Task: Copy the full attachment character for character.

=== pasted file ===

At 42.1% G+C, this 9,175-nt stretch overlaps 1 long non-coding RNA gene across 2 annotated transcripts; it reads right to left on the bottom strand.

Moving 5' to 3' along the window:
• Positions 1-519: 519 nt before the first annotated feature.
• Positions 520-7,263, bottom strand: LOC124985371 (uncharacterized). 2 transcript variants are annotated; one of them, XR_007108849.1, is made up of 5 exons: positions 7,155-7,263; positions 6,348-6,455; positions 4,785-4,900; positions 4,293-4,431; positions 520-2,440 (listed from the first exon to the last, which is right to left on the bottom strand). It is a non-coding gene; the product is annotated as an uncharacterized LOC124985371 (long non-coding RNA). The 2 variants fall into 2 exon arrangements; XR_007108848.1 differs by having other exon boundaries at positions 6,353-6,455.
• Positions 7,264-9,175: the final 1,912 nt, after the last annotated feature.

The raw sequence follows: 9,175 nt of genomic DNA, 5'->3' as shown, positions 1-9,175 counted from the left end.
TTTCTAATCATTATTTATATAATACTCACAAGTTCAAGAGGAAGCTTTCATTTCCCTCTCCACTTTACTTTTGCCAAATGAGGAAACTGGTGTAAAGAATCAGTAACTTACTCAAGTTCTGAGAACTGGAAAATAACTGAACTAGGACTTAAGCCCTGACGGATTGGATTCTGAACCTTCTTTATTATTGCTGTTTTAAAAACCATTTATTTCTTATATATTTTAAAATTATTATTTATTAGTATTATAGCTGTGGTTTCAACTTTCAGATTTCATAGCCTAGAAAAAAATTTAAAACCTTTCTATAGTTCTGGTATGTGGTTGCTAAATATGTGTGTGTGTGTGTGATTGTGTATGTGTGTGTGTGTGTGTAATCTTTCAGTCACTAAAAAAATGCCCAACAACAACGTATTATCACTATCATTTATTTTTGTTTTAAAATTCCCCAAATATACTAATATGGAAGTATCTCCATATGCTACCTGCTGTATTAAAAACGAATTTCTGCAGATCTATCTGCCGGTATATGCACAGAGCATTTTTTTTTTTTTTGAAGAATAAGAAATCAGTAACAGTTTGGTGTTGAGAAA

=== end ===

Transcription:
At 42.1% G+C, this 9,175-nt stretch overlaps 1 long non-coding RNA gene across 2 annotated transcripts; it reads right to left on the bottom strand.

Moving 5' to 3' along the window:
• Positions 1-519: 519 nt before the first annotated feature.
• Positions 520-7,263, bottom strand: LOC124985371 (uncharacterized). 2 transcript variants are annotated; one of them, XR_007108849.1, is made up of 5 exons: positions 7,155-7,263; positions 6,348-6,455; positions 4,785-4,900; positions 4,293-4,431; positions 520-2,440 (listed from the first exon to the last, which is right to left on the bottom strand). It is a non-coding gene; the product is annotated as an uncharacterized LOC124985371 (long non-coding RNA). The 2 variants fall into 2 exon arrangements; XR_007108848.1 differs by having other exon boundaries at positions 6,353-6,455.
• Positions 7,264-9,175: the final 1,912 nt, after the last annotated feature.

The raw sequence follows: 9,175 nt of genomic DNA, 5'->3' as shown, positions 1-9,175 counted from the left end.
TTTCTAATCATTATTTATATAATACTCACAAGTTCAAGAGGAAGCTTTCATTTCCCTCTCCACTTTACTTTTGCCAAATGAGGAAACTGGTGTAAAGAATCAGTAACTTACTCAAGTTCTGAGAACTGGAAAATAACTGAACTAGGACTTAAGCCCTGACGGATTGGATTCTGAACCTTCTTTATTATTGCTGTTTTAAAAACCATTTATTTCTTATATATTTTAAAATTATTATTTATTAGTATTATAGCTGTGGTTTCAACTTTCAGATTTCATAGCCTAGAAAAAAATTTAAAACCTTTCTATAGTTCTGGTATGTGGTTGCTAAATATGTGTGTGTGTGTGTGATTGTGTATGTGTGTGTGTGTGTGTAATCTTTCAGTCACTAAAAAAATGCCCAACAACAACGTATTATCACTATCATTTATTTTTGTTTTAAAATTCCCCAAATATACTAATATGGAAGTATCTCCATATGCTACCTGCTGTATTAAAAACGAATTTCTGCAGATCTATCTGCCGGTATATGCACAGAGCATTTTTTTTTTTTTTGAAGAATAAGAAATCAGTAACAGTTTGGTGTTGAGAAA